Conversational and straightforward. I strive to avoid using jargon and technical psychological terms as much as possible, and when I do use them, I explain them clearly in easy to understand language. I wanted to make it easy and useful for lay people – like ai was talking to a friend.

Q – What was your main reason for writing this book?

Repeatedly counseling people one at a time, and having them tell me I ought to write down in a book what I was teaching them – and realizing that I could spread this important information to more people if I put it in a book. One client I’d seen for whatever she could pay, years later contacted me when her children were older and she had more time to ask if I needed any help – and she really impressed on me the value of this information to so many people. She encouraged me to write it down and she helped me clarify and organize early drafts.

Part of the reason for writing the book is to try to reach others who are like I was when I became an adult who think they’re savvy, but don’t know what they don’t know.

Q – Do you have any suggestions for authors just starting?

Have at least one person who believes in you and what you’re writing to support and encourage you – and get good editing which can be from friends who know writing and the topic. Check your Ego and ask yourself honestly whether what you want to say is really useful to others – or are you just indulging yourself in things better kept in a journal?

As Bob Dylan said “And I’ll know my song well before I start singing.” It helps to know what you’re talking about.

Q – Do you have a favorite part of your book?

I like Part 1 (chapters 1 and 2, the first 42 pages) because it sums up the big picture really well and stands alone as a great short book. And I like Part 2 pages 43 through 251 because it is the nitty gritty practical steps of protection, in great useful detail. But if I had to choose one part, I guess I’d say Part 1. After reading Part 1, you want to learn the strategies and tips in Part 2.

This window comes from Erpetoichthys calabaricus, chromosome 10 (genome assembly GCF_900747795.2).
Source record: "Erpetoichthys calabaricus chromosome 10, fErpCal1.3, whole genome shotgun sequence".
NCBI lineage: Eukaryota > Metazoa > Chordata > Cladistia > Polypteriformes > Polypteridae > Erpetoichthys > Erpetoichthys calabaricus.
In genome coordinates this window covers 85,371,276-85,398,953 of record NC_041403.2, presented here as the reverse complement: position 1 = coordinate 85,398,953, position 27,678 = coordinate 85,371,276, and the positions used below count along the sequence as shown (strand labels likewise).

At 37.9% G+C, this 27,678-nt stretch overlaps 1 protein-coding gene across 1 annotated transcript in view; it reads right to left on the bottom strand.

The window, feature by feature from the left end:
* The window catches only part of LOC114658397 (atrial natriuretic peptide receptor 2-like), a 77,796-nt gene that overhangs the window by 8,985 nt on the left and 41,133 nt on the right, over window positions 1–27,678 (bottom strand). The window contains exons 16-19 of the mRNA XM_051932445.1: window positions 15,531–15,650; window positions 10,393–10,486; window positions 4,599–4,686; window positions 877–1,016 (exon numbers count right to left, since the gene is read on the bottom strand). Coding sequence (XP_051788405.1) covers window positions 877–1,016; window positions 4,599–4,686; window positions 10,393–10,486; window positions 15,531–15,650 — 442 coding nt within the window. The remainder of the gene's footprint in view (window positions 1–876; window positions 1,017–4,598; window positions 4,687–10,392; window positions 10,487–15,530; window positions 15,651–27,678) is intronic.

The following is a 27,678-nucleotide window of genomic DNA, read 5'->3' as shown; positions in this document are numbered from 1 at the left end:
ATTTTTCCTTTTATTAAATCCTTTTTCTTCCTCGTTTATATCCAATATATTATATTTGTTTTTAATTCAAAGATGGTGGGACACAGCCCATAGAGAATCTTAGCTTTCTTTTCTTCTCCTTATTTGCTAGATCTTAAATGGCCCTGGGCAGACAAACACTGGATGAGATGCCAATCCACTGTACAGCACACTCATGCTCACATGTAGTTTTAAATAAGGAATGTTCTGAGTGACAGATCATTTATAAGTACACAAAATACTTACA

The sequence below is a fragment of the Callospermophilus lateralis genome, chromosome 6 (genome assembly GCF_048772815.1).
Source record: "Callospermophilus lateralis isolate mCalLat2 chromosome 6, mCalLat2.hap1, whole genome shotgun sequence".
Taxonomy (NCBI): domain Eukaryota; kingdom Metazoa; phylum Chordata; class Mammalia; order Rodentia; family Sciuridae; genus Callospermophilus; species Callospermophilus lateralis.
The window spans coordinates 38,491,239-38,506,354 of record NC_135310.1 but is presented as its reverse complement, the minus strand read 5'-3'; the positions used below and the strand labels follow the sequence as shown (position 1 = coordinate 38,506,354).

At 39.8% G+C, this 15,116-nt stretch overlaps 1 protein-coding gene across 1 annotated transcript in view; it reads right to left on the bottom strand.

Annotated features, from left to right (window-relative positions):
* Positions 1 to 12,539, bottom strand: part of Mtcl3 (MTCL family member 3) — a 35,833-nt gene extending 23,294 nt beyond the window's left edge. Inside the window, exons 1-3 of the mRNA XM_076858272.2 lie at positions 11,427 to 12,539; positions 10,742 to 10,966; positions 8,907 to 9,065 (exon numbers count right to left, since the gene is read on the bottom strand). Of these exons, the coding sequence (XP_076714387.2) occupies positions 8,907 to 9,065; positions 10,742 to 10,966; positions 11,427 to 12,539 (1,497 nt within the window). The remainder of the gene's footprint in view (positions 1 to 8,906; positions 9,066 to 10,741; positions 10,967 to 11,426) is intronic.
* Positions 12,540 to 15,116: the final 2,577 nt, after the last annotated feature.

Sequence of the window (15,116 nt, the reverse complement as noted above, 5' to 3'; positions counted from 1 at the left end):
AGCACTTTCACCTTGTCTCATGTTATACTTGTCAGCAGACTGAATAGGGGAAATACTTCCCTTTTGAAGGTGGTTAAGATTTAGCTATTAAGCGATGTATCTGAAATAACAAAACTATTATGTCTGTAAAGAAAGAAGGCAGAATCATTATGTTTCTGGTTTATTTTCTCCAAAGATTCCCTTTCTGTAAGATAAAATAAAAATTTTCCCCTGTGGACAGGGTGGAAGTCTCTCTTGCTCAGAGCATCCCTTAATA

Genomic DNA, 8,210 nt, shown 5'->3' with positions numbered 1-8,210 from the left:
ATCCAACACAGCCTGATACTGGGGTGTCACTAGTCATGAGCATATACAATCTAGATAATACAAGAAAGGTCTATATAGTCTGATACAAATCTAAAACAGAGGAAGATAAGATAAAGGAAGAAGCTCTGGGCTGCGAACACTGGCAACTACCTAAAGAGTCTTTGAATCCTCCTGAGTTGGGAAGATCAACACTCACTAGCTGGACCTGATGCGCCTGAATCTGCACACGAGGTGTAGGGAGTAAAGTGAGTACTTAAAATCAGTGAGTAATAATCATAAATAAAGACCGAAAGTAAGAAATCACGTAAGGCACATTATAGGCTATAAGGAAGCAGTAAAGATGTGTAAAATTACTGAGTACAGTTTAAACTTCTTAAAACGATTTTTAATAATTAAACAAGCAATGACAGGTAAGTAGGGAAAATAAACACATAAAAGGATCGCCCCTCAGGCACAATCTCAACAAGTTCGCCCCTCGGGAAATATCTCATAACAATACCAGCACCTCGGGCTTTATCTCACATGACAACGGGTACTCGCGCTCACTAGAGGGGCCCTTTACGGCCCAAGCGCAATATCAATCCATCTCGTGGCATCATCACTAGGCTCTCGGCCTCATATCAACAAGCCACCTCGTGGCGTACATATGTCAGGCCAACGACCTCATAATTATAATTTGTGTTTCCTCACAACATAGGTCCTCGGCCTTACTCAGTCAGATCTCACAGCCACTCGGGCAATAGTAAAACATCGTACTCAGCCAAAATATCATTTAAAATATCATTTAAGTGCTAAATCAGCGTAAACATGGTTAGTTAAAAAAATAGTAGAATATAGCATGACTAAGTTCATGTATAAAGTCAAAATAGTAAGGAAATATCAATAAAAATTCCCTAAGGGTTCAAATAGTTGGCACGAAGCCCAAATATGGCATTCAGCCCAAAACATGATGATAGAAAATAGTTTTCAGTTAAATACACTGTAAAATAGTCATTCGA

Q – Other than selling your book, what do you hope to accomplish with it?

Protecting good-hearted people.

And also changing the social and mental health paradigms for understanding toxic selfish people and calling out those people and their behaviors as unacceptable. Changing the social and professional norms away from greed, narrow self-interest and domination – and toward empathy, conscience and compassion – toward decency.

To help make a better world one reader at a time.

Q – How can readers reach you with questions?

Readers are encouraged to email or call me through

Thank you, Steven Wolhandler and iRead Book tours.

Please freely copy and distribute this post, but be sure to include that it was written by Steven Wolhandler, author of Protecting Yourself from Emotional Predators. (It’s copyright, Steven Wolhandler, 2019) 



About the author

Steven Wolhandler, JD, MA, LPC is a psychotherapist, mediator, arbitrator, custody evaluator, national consultant and retired attorney. He has decades of experience dealing with, and learning from, difficult and manipulative people, and helping their victims with penetrating insight, effective solutions, warmth and humor. He lives in Colorado, consults with people internationally through


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Her missing child – Kerry Watts / #Review #BooksOnTour @bookouture @Denmanisfab


Detective Jessie Blake #2